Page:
Toy panda wins ‘Turnip Prize’ in cafe for bad artwork
Toy panda wins the pub’s ‘Turnip Prize’ awarded to a bad piece of art created with the least amount of effort
- The Turnip Prize went to the artist who created the work ‘Panda Mick’
- The fake prize rewards the artist who puts the least effort into a work
- Trevor Prideaux came up with the contest idea after seeing Tracey’s Emin’s ‘My Bed’ – a controversial work exhibited at the Tate Gallery
A toy panda named ‘Mick’ has won Britain’s most famous spoof prize for modern art.
The Turnip Prize was presented to the creator of ‘Panda Mick’ – a not-so-subtle tribute to ‘pandemic’ – in front of a packed audience at a ceremony at The New Inn, Wedmore, Somerset
The crowd cheered as the 69-year-old winner, who used an alias with the last name “Pi Pi Ee,” accepted the award – a turnip mounted on a 6-inch nail.
The mock prize rewards the artist who makes the least effort for a work, which was first awarded in 1999 as a joke about modern art.
Trevor Prideaux came up with the competition idea after seeing Tracey’s Emin’s ‘My Bed’ – a controversial work exhibited at the Tate Gallery as one of the works shortlisted for the Turner Prize.
The Turnip Prize went to the creator of ‘Panda Mick’ – a not-so-subtle tribute to ‘pandemic’
The crowd cheered as the 69-year-old winner, who used an alias with the last name ‘Pi Pi Ee’, took the prize – a turnip mounted on a 6-inch nail
Speaking after ‘Panda Mick’ won this year’s Turnip Prize, Mr Prideaux said, ‘I am delighted at the lack of effort put into creating this work.’
The artist, an architect originally from Sydney, Australia, said: “I’ve always had great designs for art and wanted to create something contemporary to build on the foundation of my black and white portfolio.”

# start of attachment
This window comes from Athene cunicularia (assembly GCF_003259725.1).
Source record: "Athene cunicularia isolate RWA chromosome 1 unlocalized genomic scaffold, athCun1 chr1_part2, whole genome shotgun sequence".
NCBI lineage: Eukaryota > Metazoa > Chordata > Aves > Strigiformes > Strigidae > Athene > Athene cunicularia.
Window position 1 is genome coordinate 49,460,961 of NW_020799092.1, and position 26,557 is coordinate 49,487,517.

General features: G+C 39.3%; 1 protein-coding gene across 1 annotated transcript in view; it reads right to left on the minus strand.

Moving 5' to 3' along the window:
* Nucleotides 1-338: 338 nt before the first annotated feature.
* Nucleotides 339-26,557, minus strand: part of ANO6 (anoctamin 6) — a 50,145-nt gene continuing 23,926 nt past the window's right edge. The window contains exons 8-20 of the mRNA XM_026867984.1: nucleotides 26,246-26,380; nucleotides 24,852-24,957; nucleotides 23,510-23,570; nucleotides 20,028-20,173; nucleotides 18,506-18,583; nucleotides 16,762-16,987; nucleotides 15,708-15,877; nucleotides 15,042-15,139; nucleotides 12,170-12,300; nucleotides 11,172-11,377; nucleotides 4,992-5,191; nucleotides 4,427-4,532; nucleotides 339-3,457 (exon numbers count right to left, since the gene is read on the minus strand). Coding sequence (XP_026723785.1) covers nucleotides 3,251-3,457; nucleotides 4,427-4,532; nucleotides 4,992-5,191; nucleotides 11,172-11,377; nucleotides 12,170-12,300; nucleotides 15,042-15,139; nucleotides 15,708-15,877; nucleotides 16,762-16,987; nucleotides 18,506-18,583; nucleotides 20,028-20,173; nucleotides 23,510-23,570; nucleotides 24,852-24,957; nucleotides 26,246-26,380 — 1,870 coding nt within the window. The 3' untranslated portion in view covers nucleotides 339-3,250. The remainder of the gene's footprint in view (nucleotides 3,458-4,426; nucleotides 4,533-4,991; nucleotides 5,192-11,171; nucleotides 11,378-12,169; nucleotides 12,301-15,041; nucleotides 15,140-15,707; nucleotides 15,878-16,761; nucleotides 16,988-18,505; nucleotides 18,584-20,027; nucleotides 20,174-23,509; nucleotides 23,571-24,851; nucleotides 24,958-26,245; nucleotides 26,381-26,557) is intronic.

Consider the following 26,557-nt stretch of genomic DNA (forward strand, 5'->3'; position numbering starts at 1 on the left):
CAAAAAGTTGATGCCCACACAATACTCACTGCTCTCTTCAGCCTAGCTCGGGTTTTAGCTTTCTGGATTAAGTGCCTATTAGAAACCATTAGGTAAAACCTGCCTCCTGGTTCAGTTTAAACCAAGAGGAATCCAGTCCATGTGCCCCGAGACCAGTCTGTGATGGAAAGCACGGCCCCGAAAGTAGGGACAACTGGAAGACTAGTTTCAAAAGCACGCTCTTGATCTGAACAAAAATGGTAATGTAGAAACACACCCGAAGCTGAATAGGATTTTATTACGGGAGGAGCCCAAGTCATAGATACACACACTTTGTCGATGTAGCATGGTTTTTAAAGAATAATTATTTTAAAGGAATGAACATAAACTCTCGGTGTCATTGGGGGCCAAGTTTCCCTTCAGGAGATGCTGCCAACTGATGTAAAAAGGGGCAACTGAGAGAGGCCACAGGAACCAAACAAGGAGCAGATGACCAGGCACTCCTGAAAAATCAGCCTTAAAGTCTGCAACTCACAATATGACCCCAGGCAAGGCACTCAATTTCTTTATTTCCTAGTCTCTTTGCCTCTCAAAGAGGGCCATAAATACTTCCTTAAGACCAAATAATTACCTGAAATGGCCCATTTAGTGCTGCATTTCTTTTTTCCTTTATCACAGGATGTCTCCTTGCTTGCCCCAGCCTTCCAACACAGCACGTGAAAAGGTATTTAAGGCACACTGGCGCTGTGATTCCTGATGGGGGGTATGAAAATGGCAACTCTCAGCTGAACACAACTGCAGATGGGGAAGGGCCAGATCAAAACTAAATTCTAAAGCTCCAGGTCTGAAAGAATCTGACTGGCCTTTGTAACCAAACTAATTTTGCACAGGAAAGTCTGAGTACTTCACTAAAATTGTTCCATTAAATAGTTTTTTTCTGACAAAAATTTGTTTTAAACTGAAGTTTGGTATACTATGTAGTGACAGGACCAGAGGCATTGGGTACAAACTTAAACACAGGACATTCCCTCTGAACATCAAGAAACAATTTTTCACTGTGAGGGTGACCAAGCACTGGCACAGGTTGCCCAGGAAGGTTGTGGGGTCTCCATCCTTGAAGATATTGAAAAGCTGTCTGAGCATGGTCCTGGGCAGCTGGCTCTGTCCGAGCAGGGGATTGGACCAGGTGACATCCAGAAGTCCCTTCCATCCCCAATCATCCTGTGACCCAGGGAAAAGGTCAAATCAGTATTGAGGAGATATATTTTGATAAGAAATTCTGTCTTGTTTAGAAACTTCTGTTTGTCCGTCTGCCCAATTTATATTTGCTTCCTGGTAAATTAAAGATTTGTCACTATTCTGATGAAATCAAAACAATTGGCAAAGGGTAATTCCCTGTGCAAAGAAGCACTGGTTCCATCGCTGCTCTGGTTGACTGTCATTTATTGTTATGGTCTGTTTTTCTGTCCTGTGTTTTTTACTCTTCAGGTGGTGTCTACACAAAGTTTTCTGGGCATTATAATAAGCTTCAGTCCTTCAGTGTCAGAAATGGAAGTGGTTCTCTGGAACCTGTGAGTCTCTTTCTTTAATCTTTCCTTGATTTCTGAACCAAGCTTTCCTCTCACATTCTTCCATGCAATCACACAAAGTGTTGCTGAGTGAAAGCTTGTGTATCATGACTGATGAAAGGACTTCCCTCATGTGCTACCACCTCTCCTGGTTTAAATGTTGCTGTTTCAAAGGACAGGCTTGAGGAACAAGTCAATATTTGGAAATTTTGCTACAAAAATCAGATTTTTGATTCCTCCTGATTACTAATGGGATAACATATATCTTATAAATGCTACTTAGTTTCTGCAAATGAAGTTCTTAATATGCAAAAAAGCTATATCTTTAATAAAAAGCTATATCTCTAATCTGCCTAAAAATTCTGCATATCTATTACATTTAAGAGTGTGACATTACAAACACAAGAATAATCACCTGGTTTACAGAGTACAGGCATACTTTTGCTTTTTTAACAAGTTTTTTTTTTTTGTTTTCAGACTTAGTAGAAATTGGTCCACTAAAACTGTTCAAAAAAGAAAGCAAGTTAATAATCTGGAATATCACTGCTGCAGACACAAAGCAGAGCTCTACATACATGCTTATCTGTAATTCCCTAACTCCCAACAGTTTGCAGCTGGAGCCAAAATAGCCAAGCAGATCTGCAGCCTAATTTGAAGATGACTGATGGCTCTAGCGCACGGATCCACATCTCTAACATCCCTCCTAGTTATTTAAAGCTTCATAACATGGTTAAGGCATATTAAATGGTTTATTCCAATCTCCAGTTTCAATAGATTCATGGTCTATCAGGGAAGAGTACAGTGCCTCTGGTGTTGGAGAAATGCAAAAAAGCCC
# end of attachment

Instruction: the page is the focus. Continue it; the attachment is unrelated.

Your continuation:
The award winner, who now lives in Bradford-on-Avon in Wiltshire, added: ‘It is a great honor to win this prestigious award.’
Emma Jones, the representative of the artist who won the award, pictured with the Turnip Prize and ‘Panda Mick’
Pictured: One of the finalists, ‘Glowball Warming’ – a glowball on a hot water bottle
Another finalist, ‘Green Energy’ – a green 9v battery – is pictured above
Mr Prideaux said this year’s event drew 96 entries, adding that this year’s winner “clearly has what it takes to be recognized in modern art circles and be remembered in art history in no time.”
He continued: ‘I believe that the artists taking part in the Turnip Prize have created far better works over the past twenty-three years than Alex Farquharson and The Tate Britain Gallery would ever want to exhibit.’
“The four finalists will be on display at the New Inn, Wedmore, Somerset through Friday December 3rd and I encourage everyone to support your local pub during these trying times.
‘All registrations that are still in the pub after Friday 3rd will be thrown in the trash.’